“The UK has been a global leader in major aspects of space and satellite systems over the last 40 years,” said Meese. “Many consider it to be one of the most innovative and cost effective space sectors of any nation in the world.” In fact it supports 106,000 jobs, 34,500 of which are direct employed, and about 72,000 which are indirect jobs through supply chain. The Government’s long term plan, outlined in the Space Innovation and Growth Strategy (IGS), aims to almost double employment in the sector.
In total, nearly £144million is spent on UK satellite manufacture, and service providers each year, and that's split among about 400 businesses, of which half of those are SMEs.And of its £0.7billion turnover last year, Airbus Defence and Space flowed down about 60% of that money down into the supply chain.
However it is at the other end of the market, where satellites are the size of a loaf of bread rather than a small bakery, where much of the interest lies. Meese commented: “The satellite market is now ripe for disruption, and certainly by emerging technologies.And it's becoming more accessible to, and affordable for, small businesses and start-ups who want to fly their own missions.
“Failure, of course, can't be easily rectified once it's up in space.The cost of getting hardware into space is around £2000 per kilogram and that's almost as costly as the satellite itself.However, innovative approaches to design, exploiting cost technologies, standardisation of launch vehicle integration, and increased availability of piggybacking launches, are enabling greater access to space and creating new uses for satellite data. This new approach is dependent on an iterative development programme, and it's often referred to as agile space, or flexible space.”
A key enabler to this ‘flexible space’ are the CubeSats, or nano sats, that can weigh just a few kilograms. Meese said: “Despite their diminutive size they have the ability to collect and retrieve, store and process data pretty much on the same scale as large satellites - and that can be up to about a terabyte of data per day.”
Despite the opportunities offered by this latest technology, Meese has uncovered some significant barriers that stand in the way of progress, particularly for the small satellite sector.“This includes things like regulation and licensing, private and public investment, and education.If the UK is going to achieve the IGS goals, then these barriers must be addressed.And at the Institution of Mechanical Engineers, we believe that greater engagement between the UK satellite industry stakeholders is key to ensure the success of the industry in the future.”
The report, in which Meese collects the findings of her year-long analysis and which will be published this month, indicates a lack of private financing and venture capital. This is in part due to the risk of costly missions, uncertainties as to the future restrictions on satellite data, and a lack of understanding by wider industry on the high value returns from satellite build and operation.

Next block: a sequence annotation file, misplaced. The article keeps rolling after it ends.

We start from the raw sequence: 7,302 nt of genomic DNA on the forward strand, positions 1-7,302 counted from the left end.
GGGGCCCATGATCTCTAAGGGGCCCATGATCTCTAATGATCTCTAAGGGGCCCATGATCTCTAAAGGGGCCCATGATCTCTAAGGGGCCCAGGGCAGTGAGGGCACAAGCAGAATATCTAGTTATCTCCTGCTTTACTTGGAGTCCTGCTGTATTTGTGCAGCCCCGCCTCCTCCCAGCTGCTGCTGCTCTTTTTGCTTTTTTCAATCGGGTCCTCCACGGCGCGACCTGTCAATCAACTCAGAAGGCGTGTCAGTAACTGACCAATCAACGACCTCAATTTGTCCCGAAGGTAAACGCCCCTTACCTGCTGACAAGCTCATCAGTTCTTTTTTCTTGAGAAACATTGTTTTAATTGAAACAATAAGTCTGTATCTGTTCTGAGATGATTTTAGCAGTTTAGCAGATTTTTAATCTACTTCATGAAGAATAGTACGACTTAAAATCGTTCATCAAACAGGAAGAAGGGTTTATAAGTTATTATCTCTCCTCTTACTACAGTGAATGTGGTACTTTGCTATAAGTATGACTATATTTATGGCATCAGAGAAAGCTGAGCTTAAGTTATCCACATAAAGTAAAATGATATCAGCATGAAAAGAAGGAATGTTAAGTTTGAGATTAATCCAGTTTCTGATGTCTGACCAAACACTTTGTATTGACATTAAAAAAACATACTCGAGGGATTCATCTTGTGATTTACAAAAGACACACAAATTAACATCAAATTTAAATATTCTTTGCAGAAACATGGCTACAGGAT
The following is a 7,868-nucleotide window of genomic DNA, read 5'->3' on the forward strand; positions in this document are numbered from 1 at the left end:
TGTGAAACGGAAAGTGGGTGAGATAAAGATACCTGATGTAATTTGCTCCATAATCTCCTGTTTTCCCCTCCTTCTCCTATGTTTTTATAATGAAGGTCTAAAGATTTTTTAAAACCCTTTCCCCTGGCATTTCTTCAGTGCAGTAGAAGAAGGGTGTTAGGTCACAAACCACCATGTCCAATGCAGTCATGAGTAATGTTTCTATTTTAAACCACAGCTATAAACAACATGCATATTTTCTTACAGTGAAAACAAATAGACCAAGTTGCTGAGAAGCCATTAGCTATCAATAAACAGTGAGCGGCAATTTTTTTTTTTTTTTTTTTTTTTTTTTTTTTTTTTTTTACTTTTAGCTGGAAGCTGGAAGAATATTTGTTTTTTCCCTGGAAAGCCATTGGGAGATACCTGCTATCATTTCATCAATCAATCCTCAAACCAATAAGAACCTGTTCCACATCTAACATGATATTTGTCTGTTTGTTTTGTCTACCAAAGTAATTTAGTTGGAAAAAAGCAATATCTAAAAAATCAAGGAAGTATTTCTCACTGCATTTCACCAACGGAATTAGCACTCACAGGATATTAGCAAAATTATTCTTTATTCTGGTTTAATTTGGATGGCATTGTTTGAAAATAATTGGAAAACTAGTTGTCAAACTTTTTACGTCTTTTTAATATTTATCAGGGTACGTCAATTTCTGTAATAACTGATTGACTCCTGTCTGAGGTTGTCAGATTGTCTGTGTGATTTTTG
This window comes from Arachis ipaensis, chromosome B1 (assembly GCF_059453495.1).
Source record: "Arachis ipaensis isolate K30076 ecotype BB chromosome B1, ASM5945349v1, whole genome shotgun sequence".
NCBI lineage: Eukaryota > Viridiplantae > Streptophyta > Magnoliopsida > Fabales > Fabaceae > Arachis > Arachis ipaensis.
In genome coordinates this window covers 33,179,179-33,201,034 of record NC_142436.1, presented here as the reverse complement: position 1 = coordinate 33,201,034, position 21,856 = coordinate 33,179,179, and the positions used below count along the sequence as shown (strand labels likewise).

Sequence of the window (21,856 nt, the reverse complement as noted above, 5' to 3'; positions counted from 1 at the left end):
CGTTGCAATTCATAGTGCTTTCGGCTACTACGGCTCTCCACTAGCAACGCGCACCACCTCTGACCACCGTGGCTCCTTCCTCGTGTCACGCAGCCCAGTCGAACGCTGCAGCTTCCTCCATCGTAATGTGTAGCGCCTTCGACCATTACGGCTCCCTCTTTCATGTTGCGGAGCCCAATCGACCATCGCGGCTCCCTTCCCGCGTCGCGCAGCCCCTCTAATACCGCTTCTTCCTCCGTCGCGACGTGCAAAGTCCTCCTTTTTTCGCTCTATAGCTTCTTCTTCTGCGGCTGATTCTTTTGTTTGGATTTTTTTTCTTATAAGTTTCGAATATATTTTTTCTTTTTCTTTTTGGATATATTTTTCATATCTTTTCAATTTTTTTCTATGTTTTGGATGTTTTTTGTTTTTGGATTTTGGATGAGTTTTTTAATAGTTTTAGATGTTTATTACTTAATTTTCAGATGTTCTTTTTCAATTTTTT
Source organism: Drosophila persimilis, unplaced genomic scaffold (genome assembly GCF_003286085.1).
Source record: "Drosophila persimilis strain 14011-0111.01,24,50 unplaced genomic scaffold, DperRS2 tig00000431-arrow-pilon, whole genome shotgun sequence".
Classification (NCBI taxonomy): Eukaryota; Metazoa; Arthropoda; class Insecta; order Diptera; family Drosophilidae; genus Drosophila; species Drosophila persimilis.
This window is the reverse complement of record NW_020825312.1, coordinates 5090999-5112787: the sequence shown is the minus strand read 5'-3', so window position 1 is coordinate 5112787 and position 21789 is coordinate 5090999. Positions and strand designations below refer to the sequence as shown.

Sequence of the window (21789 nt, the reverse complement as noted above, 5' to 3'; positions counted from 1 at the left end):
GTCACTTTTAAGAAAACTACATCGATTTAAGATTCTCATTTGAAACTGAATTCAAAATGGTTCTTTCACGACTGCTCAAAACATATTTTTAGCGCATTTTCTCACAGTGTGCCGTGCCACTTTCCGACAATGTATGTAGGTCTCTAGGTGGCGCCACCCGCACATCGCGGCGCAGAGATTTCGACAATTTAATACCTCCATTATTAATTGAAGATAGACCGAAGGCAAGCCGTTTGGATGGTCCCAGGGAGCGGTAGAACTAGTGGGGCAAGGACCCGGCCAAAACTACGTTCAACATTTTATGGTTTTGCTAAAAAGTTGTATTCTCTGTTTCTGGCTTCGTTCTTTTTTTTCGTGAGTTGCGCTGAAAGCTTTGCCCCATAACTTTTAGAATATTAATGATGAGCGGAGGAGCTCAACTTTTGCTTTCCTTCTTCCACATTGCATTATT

“Additionally, developing nations are luring small satellites businesses away with the opportunity to create new technology without the financial and regulatory burdens levied in the UK,” claimed Meese. “The UK Outer Space Act, which covers the launch and operation liability laws for satellite operators is now 30 years old, and it doesn't include these new technologies that are being developed.It must be revised to acknowledge this technical advancement and the changing nature of space usage.And despite providing £52 billion per year to the UK economy, radio frequency spectrum, which is used in satellite communication, is becoming a scarce resource for all satellite use operators.There is an immediate need for frequency sharing to be implemented, and to ensure that parity between existing, incumbent operators and the newer, smaller, short-term ones.”
Meese also called for the UK to change its insurance obligations. The UK is the only launching nation to require satellite operators to pay for third-party liability.Growth can only be stimulated in the CubeSat and small sat market, if this TPL insurance is ended and a more appropriate solution, based on up-to-date knowledge of large and small satellite operations is found.
One of the issues that the space market shares with many other sectors in science and engineering is the well publicised lack of qualified engineers ready to fill those 100,000 jobs that are created. “The speed at which the small satellite sector is growing is has put an increased strain on the recruitment pipeline,” said Meese “Whilst the UK space sector continues to grow, the domestic supply is limited, and an increasing number of degree qualified engineers and technicians are being recruited from overseas.Growth amongst universities and start-ups and SMEs is therefore required if the space industry, and ultimately, the satellite industry, is going to maintain its global standing.”
Dr Helen Meese is Head of Engineering in Society at the Institution of Mechanical Engineers. She manages its programme on innovative and emerging technologies and their impact on UK and global communities. Through reports and policy making she engages with the general public, government and the media to raise the profile of engineering both in the UK and internationally.
She is an Electro-Mechanical Power Engineer with over 19 year of experience in both academia and industry.Her academic career was spent at Loughborough University researching turbocharger performance characteristics and developing electrical defence systems for armoured vehicles. Her industrial career was predominantly in the defence industry working for Babcock International and GE Energy, where she managed projects on euro-fighter typhoon, submarine systems and naval vessels.